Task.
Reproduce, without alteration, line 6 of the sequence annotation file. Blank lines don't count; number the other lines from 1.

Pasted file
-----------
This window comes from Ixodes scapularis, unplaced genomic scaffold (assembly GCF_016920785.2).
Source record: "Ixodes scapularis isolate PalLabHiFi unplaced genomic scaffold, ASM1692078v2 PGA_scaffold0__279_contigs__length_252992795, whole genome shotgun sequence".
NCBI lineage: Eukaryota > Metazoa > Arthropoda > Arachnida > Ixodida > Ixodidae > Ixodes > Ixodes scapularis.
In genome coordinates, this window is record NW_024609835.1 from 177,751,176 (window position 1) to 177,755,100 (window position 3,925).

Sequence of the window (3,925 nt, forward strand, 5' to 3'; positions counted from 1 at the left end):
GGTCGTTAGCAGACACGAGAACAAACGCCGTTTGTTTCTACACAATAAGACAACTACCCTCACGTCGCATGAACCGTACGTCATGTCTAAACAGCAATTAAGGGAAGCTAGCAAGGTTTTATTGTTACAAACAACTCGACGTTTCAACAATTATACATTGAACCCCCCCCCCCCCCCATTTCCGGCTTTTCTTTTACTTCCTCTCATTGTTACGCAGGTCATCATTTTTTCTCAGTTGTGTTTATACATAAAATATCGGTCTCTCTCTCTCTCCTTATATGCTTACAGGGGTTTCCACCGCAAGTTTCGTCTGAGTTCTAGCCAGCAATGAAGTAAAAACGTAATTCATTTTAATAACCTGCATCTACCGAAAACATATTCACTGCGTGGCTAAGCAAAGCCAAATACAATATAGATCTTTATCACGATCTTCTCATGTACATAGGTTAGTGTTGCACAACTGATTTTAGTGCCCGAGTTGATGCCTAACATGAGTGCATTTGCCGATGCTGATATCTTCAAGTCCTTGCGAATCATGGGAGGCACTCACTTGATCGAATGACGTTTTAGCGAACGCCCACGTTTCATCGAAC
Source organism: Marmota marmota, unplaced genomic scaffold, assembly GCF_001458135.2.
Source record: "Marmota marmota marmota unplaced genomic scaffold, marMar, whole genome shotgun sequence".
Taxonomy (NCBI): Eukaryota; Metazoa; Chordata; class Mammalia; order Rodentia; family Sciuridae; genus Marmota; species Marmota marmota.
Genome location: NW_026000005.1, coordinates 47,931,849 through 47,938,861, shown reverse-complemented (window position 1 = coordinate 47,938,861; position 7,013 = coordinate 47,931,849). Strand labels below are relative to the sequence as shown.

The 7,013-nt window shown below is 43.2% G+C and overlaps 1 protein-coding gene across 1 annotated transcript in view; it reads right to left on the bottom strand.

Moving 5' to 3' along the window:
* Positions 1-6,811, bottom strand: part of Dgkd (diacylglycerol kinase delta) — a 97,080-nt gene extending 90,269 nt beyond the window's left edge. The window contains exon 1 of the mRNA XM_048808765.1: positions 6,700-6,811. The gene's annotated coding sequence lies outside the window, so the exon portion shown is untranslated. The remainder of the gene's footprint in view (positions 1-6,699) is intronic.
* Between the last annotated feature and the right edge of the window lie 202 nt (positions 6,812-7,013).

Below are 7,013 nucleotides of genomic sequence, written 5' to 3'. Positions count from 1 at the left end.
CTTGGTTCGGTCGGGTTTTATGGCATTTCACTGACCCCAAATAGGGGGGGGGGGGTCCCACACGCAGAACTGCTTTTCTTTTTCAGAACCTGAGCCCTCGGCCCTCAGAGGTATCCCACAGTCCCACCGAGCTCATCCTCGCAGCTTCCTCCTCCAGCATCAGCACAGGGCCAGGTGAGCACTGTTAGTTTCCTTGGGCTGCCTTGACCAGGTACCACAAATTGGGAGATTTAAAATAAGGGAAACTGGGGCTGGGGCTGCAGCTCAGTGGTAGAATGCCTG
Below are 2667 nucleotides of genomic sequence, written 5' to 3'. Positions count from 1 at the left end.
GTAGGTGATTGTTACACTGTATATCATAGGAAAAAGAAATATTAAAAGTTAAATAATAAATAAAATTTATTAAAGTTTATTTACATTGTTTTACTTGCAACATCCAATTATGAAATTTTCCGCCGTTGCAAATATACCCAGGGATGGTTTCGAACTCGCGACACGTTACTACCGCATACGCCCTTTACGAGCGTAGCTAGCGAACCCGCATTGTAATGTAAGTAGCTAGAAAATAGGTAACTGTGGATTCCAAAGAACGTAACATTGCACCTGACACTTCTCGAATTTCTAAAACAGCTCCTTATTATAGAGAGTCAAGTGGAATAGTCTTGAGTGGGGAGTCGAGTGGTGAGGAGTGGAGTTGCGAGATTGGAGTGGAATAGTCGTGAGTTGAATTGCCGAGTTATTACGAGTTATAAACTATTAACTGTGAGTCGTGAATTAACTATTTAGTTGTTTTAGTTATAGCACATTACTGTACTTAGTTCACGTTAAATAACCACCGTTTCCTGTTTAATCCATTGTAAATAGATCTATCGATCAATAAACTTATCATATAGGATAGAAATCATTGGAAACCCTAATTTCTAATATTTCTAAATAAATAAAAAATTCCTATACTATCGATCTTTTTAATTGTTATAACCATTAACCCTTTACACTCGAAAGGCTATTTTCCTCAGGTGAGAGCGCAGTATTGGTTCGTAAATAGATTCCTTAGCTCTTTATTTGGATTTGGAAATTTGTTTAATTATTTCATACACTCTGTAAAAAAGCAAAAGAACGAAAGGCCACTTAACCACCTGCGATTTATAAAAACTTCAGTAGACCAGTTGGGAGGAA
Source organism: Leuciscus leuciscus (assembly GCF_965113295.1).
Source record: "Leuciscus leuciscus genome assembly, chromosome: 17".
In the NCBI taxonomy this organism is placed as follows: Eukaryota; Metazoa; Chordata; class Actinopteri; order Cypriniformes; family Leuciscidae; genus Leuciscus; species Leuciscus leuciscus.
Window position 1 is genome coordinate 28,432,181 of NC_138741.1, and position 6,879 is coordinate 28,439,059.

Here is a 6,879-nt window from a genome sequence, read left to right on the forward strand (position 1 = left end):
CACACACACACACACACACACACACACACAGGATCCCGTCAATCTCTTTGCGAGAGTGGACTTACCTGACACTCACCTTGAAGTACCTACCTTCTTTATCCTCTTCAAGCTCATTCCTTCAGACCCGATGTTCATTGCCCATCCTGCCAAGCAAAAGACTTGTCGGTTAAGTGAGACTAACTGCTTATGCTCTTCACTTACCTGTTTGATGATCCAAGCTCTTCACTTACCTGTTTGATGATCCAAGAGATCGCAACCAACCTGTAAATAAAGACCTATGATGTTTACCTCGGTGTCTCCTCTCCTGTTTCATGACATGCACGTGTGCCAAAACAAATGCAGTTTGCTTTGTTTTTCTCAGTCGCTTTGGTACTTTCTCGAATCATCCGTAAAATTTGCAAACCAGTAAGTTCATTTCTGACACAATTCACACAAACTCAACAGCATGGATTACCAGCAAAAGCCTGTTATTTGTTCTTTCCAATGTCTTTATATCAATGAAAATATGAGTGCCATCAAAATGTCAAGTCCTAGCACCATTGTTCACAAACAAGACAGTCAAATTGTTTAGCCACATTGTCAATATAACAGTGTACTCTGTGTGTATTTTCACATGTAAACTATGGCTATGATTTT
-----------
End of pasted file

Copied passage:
GGTCGTTAGCAGACACGAGAACAAACGCCGTTTGTTTCTACACAATAAGACAACTACCCTCACGTCGCATGAACCGTACGTCATGTCTAAACAGCAATTAAGGGAAGCTAGCAAGGTTTTATTGTTACAAACAACTCGACGTTTCAACAATTATACATTGAACCCCCCCCCCCCCCCATTTCCGGCTTTTCTTTTACTTCCTCTCATTGTTACGCAGGTCATCATTTTTTCTCAGTTGTGTTTATACATAAAATATCGGTCTCTCTCTCTCTCCTTATATGCTTACAGGGGTTTCCACCGCAAGTTTCGTCTGAGTTCTAGCCAGCAATGAAGTAAAAACGTAATTCATTTTAATAACCTGCATCTACCGAAAACATATTCACTGCGTGGCTAAGCAAAGCCAAATACAATATAGATCTTTATCACGATCTTCTCATGTACATAGGTTAGTGTTGCACAACTGATTTTAGTGCCCGAGTTGATGCCTAACATGAGTGCATTTGCCGATGCTGATATCTTCAAGTCCTTGCGAATCATGGGAGGCACTCACTTGATCGAATGACGTTTTAGCGAACGCCCACGTTTCATCGAAC